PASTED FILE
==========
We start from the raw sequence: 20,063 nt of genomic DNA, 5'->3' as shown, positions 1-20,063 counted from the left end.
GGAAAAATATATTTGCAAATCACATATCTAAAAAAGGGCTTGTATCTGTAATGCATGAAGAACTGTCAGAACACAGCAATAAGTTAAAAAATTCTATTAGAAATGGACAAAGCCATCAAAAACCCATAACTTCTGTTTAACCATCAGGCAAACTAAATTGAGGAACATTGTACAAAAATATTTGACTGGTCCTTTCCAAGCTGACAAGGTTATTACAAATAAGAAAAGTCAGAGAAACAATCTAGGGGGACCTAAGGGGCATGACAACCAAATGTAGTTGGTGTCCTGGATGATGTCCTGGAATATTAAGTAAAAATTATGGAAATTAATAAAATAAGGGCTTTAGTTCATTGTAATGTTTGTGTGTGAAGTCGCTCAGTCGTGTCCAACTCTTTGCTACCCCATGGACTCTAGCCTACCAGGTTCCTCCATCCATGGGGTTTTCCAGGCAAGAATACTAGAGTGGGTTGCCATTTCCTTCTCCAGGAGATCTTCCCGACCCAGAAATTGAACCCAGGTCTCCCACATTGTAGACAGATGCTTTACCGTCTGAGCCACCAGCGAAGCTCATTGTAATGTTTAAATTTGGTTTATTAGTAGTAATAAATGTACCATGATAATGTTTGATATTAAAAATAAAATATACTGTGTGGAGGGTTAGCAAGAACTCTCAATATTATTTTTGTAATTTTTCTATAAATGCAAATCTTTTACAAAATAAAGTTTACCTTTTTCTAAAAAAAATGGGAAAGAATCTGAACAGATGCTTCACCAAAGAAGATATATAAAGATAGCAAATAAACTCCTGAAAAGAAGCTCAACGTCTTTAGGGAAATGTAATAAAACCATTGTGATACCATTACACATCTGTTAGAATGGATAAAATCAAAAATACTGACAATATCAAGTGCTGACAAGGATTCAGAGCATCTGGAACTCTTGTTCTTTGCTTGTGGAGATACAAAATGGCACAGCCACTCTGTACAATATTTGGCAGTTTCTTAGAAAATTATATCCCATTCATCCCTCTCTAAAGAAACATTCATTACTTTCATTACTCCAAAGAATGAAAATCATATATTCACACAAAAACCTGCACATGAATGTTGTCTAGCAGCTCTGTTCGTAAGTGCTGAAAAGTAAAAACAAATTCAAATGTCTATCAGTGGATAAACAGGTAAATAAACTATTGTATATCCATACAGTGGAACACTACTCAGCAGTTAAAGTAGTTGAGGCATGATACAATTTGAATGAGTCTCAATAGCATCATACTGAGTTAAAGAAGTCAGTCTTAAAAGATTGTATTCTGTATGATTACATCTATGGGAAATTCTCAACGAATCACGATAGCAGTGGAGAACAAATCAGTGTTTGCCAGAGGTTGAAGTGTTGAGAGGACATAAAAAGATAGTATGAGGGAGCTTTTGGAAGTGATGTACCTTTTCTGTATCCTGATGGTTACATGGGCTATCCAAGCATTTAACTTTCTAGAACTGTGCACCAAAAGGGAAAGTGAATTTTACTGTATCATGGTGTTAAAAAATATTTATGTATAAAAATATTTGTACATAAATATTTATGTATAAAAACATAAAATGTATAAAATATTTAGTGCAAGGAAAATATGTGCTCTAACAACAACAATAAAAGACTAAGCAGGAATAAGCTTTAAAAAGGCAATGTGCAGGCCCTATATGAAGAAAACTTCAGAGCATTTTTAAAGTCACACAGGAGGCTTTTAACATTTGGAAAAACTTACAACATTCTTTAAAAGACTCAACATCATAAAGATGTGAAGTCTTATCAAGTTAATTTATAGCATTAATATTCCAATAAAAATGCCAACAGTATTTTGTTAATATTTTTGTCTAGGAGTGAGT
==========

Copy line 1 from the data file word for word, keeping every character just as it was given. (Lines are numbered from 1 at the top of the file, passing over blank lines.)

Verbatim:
We start from the raw sequence: 20,063 nt of genomic DNA, 5'->3' as shown, positions 1-20,063 counted from the left end.